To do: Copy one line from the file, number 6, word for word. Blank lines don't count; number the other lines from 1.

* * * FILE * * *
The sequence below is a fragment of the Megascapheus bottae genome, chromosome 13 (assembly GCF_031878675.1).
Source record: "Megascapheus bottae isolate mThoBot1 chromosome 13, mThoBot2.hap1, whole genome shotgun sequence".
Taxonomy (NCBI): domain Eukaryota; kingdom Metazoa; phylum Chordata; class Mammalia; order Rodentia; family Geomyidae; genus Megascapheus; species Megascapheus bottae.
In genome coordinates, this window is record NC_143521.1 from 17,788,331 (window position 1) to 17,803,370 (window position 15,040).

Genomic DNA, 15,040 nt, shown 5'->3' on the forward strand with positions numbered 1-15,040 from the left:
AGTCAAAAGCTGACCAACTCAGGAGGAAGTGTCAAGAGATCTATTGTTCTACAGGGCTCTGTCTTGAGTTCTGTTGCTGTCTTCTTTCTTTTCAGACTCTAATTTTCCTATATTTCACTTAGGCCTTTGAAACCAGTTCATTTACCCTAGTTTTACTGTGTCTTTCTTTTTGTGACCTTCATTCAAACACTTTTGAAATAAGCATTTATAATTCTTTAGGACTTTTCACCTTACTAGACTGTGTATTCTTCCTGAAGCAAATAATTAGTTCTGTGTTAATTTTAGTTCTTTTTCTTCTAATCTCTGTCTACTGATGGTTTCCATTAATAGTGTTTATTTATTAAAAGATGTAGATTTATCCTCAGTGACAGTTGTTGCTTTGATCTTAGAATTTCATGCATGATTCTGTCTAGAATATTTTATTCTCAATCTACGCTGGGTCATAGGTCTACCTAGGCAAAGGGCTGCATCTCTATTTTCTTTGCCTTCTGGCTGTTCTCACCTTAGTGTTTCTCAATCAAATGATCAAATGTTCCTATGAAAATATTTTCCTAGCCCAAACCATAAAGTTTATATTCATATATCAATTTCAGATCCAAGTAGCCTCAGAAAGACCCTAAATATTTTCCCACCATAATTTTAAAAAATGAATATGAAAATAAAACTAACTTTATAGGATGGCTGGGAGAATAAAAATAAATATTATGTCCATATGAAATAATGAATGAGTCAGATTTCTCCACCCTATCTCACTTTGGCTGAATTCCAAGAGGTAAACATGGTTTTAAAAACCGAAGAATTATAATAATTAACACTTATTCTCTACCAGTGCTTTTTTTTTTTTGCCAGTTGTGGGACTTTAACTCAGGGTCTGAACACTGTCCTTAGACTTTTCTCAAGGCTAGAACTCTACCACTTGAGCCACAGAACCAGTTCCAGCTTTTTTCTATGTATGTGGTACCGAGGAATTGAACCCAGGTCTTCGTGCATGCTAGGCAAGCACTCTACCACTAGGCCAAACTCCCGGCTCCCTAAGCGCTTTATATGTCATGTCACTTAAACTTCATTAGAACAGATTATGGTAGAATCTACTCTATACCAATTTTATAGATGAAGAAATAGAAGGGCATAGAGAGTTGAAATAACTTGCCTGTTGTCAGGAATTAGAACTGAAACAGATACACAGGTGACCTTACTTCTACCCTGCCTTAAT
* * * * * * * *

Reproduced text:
AGTCAAAAGCTGACCAACTCAGGAGGAAGTGTCAAGAGATCTATTGTTCTACAGGGCTCTGTCTTGAGTTCTGTTGCTGTCTTCTTTCTTTTCAGACTCTAATTTTCCTATATTTCACTTAGGCCTTTGAAACCAGTTCATTTACCCTAGTTTTACTGTGTCTTTCTTTTTGTGACCTTCATTCAAACACTTTTGAAATAAGCATTTATAATTCTTTAGGACTTTTCACCTTACTAGACTGTGTATTCTTCCTGAAGCAAATAATTAGTTCTGTGTTAATTTTAGTTCTTTTTCTTCTAATCTCTGTCTACTGATGGTTTCCATTAATAGTGTTTATTTATTAAAAGATGTAGATTTATCCTCAGTGACAGTTGTTGCTTTGATCTTAGAATTTCATGCATGATTCTGTCTAGAATATTTTATTCTCAATCTACGCTGGGTCATAGGTCTACCTAGGCAAAGGGCTGCATCTCTATTTTCTTTGCCTTCTGGCTGTTCTCACCTTAGTGTTTCTCAATCAAATGATCAAATGTTCCTATGAAAATATTTTCCTAGCCCAAACCATAAAGTTTATATTCATATATCAATTTCAGATCCAAGTAGCCTCAGAAAGACCCTAAATATTTTCCCACCATAATTTTAAAAAATGAATATGAAAATAAAACTAACTTTATAGGATGGCTGGGAGAATAAAAATAAATATTATGTCCATATGAAATAATGAATGAGTCAGATTTCTCCACCCTATCTCACTTTGGCTGAATTCCAAGAGGTAAACATGGTTTTAAAAACCGAAGAATTATAATAATTAACACTTATTCTCTACCAGTGCTTTTTTTTTTTTGCCAGTTGTGGGACTTTAACTCAGGGTCTGAACACTGTCCTTAGACTTTTCTCAAGGCTAGAACTCTACCACTTGAGCCACAGAACCAGTTCCAGCTTTTTTCTATGTATGTGGTACCGAGGAATTGAACCCAGGTCTTCGTGCATGCTAGGCAAGCACTCTACCACTAGGCCAAACTCCCGGCTCCCTAAGCGCTTTATATGTCATGTCACTTAAACTTCATTAGAACAGATTATGGTAGAATCTACTCTATACCAATTTTATAGATGAAGAAATAGAAGGGCATAGAGAGTTGAAATAACTTGCCTGTTGTCAGGAATTAGAACTGAAACAGATACACAGGTGACCTTACTTCTACCCTGCCTTAAT